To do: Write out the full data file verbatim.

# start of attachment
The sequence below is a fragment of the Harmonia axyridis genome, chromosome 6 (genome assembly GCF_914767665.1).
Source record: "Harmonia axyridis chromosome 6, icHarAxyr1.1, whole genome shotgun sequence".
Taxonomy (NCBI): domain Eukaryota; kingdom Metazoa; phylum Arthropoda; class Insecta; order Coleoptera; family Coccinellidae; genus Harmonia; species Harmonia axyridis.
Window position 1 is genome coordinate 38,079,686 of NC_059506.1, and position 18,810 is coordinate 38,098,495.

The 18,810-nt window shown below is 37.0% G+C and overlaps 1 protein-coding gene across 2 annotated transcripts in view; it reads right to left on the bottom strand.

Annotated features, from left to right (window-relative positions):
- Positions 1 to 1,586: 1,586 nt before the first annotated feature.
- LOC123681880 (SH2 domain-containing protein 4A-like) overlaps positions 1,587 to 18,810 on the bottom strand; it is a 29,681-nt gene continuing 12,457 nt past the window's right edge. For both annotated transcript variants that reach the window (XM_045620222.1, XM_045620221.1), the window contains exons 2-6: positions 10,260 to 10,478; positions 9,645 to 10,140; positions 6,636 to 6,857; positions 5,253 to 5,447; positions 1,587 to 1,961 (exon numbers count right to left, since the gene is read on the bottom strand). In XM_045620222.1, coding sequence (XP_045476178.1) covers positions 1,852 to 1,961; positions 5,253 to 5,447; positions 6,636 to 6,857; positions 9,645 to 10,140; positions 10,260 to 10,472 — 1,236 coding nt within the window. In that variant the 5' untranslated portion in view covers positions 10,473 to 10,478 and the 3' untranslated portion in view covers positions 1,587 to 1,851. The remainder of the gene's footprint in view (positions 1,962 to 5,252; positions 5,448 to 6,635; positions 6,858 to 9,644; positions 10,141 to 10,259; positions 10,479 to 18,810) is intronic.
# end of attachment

The sequence below is a fragment of the Harmonia axyridis genome, chromosome 6 (genome assembly GCF_914767665.1).
Source record: "Harmonia axyridis chromosome 6, icHarAxyr1.1, whole genome shotgun sequence".
Taxonomy (NCBI): domain Eukaryota; kingdom Metazoa; phylum Arthropoda; class Insecta; order Coleoptera; family Coccinellidae; genus Harmonia; species Harmonia axyridis.
Window position 1 is genome coordinate 38,079,686 of NC_059506.1, and position 18,810 is coordinate 38,098,495.

The 18,810-nt window shown below is 37.0% G+C and overlaps 1 protein-coding gene across 2 annotated transcripts in view; it reads right to left on the bottom strand.

Annotated features, from left to right (window-relative positions):
- Positions 1 to 1,586: 1,586 nt before the first annotated feature.
- LOC123681880 (SH2 domain-containing protein 4A-like) overlaps positions 1,587 to 18,810 on the bottom strand; it is a 29,681-nt gene continuing 12,457 nt past the window's right edge. For both annotated transcript variants that reach the window (XM_045620222.1, XM_045620221.1), the window contains exons 2-6: positions 10,260 to 10,478; positions 9,645 to 10,140; positions 6,636 to 6,857; positions 5,253 to 5,447; positions 1,587 to 1,961 (exon numbers count right to left, since the gene is read on the bottom strand). In XM_045620222.1, coding sequence (XP_045476178.1) covers positions 1,852 to 1,961; positions 5,253 to 5,447; positions 6,636 to 6,857; positions 9,645 to 10,140; positions 10,260 to 10,472 — 1,236 coding nt within the window. In that variant the 5' untranslated portion in view covers positions 10,473 to 10,478 and the 3' untranslated portion in view covers positions 1,587 to 1,851. The remainder of the gene's footprint in view (positions 1,962 to 5,252; positions 5,448 to 6,635; positions 6,858 to 9,644; positions 10,141 to 10,259; positions 10,479 to 18,810) is intronic.